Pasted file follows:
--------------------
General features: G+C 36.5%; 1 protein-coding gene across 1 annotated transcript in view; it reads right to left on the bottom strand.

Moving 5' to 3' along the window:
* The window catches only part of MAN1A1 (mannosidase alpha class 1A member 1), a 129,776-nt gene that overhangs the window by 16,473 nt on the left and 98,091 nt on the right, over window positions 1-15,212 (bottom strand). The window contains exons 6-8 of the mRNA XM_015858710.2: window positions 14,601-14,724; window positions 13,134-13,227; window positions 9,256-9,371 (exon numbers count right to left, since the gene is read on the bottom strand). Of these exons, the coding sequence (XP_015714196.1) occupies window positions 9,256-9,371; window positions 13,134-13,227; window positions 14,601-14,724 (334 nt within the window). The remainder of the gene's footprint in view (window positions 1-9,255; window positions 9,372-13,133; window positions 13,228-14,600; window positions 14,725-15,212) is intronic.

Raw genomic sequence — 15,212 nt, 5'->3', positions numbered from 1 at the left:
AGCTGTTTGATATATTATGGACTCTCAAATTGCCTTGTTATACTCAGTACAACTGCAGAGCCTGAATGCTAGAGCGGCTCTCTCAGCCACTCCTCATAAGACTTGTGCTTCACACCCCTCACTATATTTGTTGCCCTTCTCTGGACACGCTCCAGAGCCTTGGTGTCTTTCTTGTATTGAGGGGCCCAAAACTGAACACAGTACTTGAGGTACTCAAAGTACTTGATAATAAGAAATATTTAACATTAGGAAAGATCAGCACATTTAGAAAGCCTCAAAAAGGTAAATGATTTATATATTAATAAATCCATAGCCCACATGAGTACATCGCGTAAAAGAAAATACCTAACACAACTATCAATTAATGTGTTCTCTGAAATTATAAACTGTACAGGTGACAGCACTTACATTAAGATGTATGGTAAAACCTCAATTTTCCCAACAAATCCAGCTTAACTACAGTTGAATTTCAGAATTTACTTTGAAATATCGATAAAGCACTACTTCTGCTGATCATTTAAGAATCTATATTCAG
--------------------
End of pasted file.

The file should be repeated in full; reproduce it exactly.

General features: G+C 36.5%; 1 protein-coding gene across 1 annotated transcript in view; it reads right to left on the bottom strand.

Moving 5' to 3' along the window:
* The window catches only part of MAN1A1 (mannosidase alpha class 1A member 1), a 129,776-nt gene that overhangs the window by 16,473 nt on the left and 98,091 nt on the right, over window positions 1-15,212 (bottom strand). The window contains exons 6-8 of the mRNA XM_015858710.2: window positions 14,601-14,724; window positions 13,134-13,227; window positions 9,256-9,371 (exon numbers count right to left, since the gene is read on the bottom strand). Of these exons, the coding sequence (XP_015714196.1) occupies window positions 9,256-9,371; window positions 13,134-13,227; window positions 14,601-14,724 (334 nt within the window). The remainder of the gene's footprint in view (window positions 1-9,255; window positions 9,372-13,133; window positions 13,228-14,600; window positions 14,725-15,212) is intronic.

Raw genomic sequence — 15,212 nt, 5'->3', positions numbered from 1 at the left:
AGCTGTTTGATATATTATGGACTCTCAAATTGCCTTGTTATACTCAGTACAACTGCAGAGCCTGAATGCTAGAGCGGCTCTCTCAGCCACTCCTCATAAGACTTGTGCTTCACACCCCTCACTATATTTGTTGCCCTTCTCTGGACACGCTCCAGAGCCTTGGTGTCTTTCTTGTATTGAGGGGCCCAAAACTGAACACAGTACTTGAGGTACTCAAAGTACTTGATAATAAGAAATATTTAACATTAGGAAAGATCAGCACATTTAGAAAGCCTCAAAAAGGTAAATGATTTATATATTAATAAATCCATAGCCCACATGAGTACATCGCGTAAAAGAAAATACCTAACACAACTATCAATTAATGTGTTCTCTGAAATTATAAACTGTACAGGTGACAGCACTTACATTAAGATGTATGGTAAAACCTCAATTTTCCCAACAAATCCAGCTTAACTACAGTTGAATTTCAGAATTTACTTTGAAATATCGATAAAGCACTACTTCTGCTGATCATTTAAGAATCTATATTCAG